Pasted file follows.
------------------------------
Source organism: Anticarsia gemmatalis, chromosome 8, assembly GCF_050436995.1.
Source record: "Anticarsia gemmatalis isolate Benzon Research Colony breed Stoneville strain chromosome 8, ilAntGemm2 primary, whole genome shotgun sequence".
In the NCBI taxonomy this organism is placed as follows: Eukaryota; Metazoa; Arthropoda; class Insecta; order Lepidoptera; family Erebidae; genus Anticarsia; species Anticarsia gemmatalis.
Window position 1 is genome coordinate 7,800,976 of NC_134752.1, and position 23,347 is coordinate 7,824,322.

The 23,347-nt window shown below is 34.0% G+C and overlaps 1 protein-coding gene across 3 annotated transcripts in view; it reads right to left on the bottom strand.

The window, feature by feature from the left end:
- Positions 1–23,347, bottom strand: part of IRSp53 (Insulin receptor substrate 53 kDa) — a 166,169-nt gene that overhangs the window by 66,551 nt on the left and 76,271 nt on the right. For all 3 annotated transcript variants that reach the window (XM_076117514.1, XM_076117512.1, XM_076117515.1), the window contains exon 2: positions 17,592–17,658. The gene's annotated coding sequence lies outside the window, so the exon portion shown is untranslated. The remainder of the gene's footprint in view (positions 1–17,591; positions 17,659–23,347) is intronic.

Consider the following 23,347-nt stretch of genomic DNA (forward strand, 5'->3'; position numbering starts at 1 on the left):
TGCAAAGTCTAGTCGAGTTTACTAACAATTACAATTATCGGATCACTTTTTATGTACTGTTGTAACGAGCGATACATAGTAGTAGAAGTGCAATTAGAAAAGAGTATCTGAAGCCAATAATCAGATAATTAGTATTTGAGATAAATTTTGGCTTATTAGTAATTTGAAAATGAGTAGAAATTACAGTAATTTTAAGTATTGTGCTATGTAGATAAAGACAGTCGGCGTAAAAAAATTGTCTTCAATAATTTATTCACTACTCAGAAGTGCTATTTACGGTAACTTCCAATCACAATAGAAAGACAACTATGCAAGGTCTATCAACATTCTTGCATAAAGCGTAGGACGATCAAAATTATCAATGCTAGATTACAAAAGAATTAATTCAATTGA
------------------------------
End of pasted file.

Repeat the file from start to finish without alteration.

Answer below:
Source organism: Anticarsia gemmatalis, chromosome 8, assembly GCF_050436995.1.
Source record: "Anticarsia gemmatalis isolate Benzon Research Colony breed Stoneville strain chromosome 8, ilAntGemm2 primary, whole genome shotgun sequence".
In the NCBI taxonomy this organism is placed as follows: Eukaryota; Metazoa; Arthropoda; class Insecta; order Lepidoptera; family Erebidae; genus Anticarsia; species Anticarsia gemmatalis.
Window position 1 is genome coordinate 7,800,976 of NC_134752.1, and position 23,347 is coordinate 7,824,322.

The 23,347-nt window shown below is 34.0% G+C and overlaps 1 protein-coding gene across 3 annotated transcripts in view; it reads right to left on the bottom strand.

The window, feature by feature from the left end:
- Positions 1–23,347, bottom strand: part of IRSp53 (Insulin receptor substrate 53 kDa) — a 166,169-nt gene that overhangs the window by 66,551 nt on the left and 76,271 nt on the right. For all 3 annotated transcript variants that reach the window (XM_076117514.1, XM_076117512.1, XM_076117515.1), the window contains exon 2: positions 17,592–17,658. The gene's annotated coding sequence lies outside the window, so the exon portion shown is untranslated. The remainder of the gene's footprint in view (positions 1–17,591; positions 17,659–23,347) is intronic.

Consider the following 23,347-nt stretch of genomic DNA (forward strand, 5'->3'; position numbering starts at 1 on the left):
TGCAAAGTCTAGTCGAGTTTACTAACAATTACAATTATCGGATCACTTTTTATGTACTGTTGTAACGAGCGATACATAGTAGTAGAAGTGCAATTAGAAAAGAGTATCTGAAGCCAATAATCAGATAATTAGTATTTGAGATAAATTTTGGCTTATTAGTAATTTGAAAATGAGTAGAAATTACAGTAATTTTAAGTATTGTGCTATGTAGATAAAGACAGTCGGCGTAAAAAAATTGTCTTCAATAATTTATTCACTACTCAGAAGTGCTATTTACGGTAACTTCCAATCACAATAGAAAGACAACTATGCAAGGTCTATCAACATTCTTGCATAAAGCGTAGGACGATCAAAATTATCAATGCTAGATTACAAAAGAATTAATTCAATTGA